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Creating a beautiful tattoo doesn’t always involve a lot of colour. Sometimes, not even black.

Here is a style of tattoos that you can easily say is the most unisex of them all – white ink tattoos. There are many reasons to decide to get one, but there are also a few drawbacks that you should be aware of before committing.

Pros and Cons of White Ink Tattoos

The first and main pro of white ink is that it gives the skin a lovely lace-like pattern. But it’s a fairly one-dimensional medium. There is no shading happening with only white, so forget about solid patches of ink. The least that will happen if you insist on packed in white is that any inconsistency in the technical application will light up as soon as the tattoo heals. The worst is you getting different hues of yellowish grey or even green once it’s healed and the ink starts to break down.

What could be done for shading is accentuating the white design with black/grey. But only enough to make the white pop, not so much that it becomes the highlights itself. Since white ink is less saturated in pigments than any coloured ink, the raise that all tattoos create on the skin is more visible in just white. That gives it a light 3D shadow, which is a pretty neat effect.

white ink tattoo cross
@Deloachhh

But that also brings me to the first con. That same raise you get from any tattoo is usually not noticeable under coloured ink. But with white ink, and depending on how your white tattoo heals, that relief might come off as scarring. Which is the reason for a lot of people to dislike this type of ink work.

And it’s also the reason these make great unisex pieces – they’re in-between tattoos and scarring, and the latter is a popular body modification in its own right. But whether your white ink will look like lace or a scar depends on several other factors.

Choosing the Right Man (or Woman) for the Job

As always, when you go for any tattoo it’s paramount to find the right artist for the job. You want a clean studio with quality materials and, of course, a good artist who will not butcher the job. But when it comes to tattoos made with white ink you don’t just want a good artist. You want an artist that is good at doing white tattoos!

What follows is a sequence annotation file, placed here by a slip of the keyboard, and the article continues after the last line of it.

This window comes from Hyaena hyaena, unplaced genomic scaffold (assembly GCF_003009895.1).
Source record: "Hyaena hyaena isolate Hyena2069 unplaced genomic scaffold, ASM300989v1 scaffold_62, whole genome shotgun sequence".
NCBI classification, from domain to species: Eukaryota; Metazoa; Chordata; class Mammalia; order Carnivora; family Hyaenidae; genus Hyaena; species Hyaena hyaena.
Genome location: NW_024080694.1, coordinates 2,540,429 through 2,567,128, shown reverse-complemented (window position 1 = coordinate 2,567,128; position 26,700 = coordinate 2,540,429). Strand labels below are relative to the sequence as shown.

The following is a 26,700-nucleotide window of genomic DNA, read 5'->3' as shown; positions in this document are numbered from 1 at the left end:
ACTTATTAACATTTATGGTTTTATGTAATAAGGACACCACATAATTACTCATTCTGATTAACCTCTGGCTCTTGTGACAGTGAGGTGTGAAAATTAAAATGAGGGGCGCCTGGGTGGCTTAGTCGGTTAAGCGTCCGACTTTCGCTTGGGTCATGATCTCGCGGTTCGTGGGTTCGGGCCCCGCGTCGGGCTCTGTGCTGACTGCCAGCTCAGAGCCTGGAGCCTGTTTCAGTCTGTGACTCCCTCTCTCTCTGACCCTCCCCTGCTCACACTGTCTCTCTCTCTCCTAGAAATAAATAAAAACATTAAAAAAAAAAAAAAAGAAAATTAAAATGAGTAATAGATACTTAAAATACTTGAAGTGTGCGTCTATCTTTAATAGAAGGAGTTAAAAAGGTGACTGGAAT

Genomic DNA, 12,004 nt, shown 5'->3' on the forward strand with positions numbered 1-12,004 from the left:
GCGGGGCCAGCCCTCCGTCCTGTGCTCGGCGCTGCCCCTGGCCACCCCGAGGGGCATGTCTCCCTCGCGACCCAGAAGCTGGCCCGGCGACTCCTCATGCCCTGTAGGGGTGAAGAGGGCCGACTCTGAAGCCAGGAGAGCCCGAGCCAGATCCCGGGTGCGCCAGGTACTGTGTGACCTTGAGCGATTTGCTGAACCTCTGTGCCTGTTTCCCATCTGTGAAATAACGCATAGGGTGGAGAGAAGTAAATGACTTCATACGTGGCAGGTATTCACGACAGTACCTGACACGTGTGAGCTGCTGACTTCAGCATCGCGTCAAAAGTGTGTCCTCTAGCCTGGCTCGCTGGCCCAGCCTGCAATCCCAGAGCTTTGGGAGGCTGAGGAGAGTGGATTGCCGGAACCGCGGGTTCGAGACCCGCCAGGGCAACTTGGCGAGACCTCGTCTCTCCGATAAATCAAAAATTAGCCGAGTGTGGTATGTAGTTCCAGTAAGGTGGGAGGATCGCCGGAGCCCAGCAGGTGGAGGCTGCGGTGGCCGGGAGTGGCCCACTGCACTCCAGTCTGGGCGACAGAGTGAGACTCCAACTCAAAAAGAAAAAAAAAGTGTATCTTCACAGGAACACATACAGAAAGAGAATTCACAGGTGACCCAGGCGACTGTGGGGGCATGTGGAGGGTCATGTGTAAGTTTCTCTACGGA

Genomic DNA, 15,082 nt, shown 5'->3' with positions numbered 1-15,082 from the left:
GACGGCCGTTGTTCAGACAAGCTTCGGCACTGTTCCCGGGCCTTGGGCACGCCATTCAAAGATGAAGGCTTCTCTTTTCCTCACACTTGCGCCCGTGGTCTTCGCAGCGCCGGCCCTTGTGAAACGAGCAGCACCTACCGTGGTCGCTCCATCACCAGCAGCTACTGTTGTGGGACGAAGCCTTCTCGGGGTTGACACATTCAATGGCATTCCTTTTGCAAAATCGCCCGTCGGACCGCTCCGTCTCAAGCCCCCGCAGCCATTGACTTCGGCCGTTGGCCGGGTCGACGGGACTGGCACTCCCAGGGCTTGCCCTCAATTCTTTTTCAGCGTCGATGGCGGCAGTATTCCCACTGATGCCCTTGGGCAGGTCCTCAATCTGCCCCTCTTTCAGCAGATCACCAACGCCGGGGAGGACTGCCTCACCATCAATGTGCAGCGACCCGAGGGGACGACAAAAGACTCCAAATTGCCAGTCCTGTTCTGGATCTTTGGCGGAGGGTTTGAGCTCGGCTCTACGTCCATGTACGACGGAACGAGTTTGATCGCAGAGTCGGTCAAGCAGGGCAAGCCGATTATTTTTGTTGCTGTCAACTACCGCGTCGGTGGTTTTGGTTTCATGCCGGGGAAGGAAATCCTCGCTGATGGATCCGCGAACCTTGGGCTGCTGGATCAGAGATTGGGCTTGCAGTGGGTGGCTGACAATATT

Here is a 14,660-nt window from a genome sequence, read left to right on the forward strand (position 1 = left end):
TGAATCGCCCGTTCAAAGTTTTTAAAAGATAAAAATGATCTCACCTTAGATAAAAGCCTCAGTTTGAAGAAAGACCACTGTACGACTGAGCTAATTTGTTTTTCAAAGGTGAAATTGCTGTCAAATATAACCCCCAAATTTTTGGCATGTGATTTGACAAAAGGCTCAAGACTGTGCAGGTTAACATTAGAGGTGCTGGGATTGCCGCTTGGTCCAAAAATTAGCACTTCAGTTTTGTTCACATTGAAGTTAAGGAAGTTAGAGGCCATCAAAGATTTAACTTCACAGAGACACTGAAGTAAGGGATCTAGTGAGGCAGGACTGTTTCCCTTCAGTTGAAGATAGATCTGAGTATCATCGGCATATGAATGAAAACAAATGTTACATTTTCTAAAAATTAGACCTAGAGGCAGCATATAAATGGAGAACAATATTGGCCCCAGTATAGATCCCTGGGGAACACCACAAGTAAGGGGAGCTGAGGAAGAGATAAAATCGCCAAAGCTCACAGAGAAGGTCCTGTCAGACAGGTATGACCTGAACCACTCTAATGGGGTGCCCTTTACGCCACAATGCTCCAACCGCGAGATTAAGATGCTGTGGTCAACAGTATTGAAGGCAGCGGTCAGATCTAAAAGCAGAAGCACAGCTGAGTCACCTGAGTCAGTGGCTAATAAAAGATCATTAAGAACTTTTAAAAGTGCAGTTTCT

Scar-like sakura white ink tattoo
Scar-like effect. Cuded

It might sound like the same thing but it’s really not. Think of it as going in to a black and grey artist to get a new school tattoo. Even if they get the design right, an artist who is not well versed in colour will not be able to pack in the colours the way a colour artist would. Not to mention their colour theory would have to be on point too.

Colour theory does not play here, but technical application is king. Any bump, any overworked line will light right up in a white tattoo. And the other equally important feature of the artist is the ink he or she is using. Low quality white ink does not stand the test of time. And what you don’t want is greyish – or even worse, greenish – snowflake or lace pattern on your skin.

White quill ribs tattoo
@HanuJardin

There is much more to say about white ink tattoo work, so take a look at a few ideas and check back at Inked Cartel soon for more on these elusive pieces.

White Snowflake tattoo
@Vivian Watson
Foot lace tattoo
@DeenaJohnsonPurvis
White Sleeve tattoo
@Mark Hoppen
Shoulder lace tattoo
@JessieDoughty

Feather on Inner arm tattoo

Flower on calf tattoo

Mandala on shoulderblade tattoo

Paisley on shoulder tattoo

World map on wrist tattoo
Photos: Pout+About

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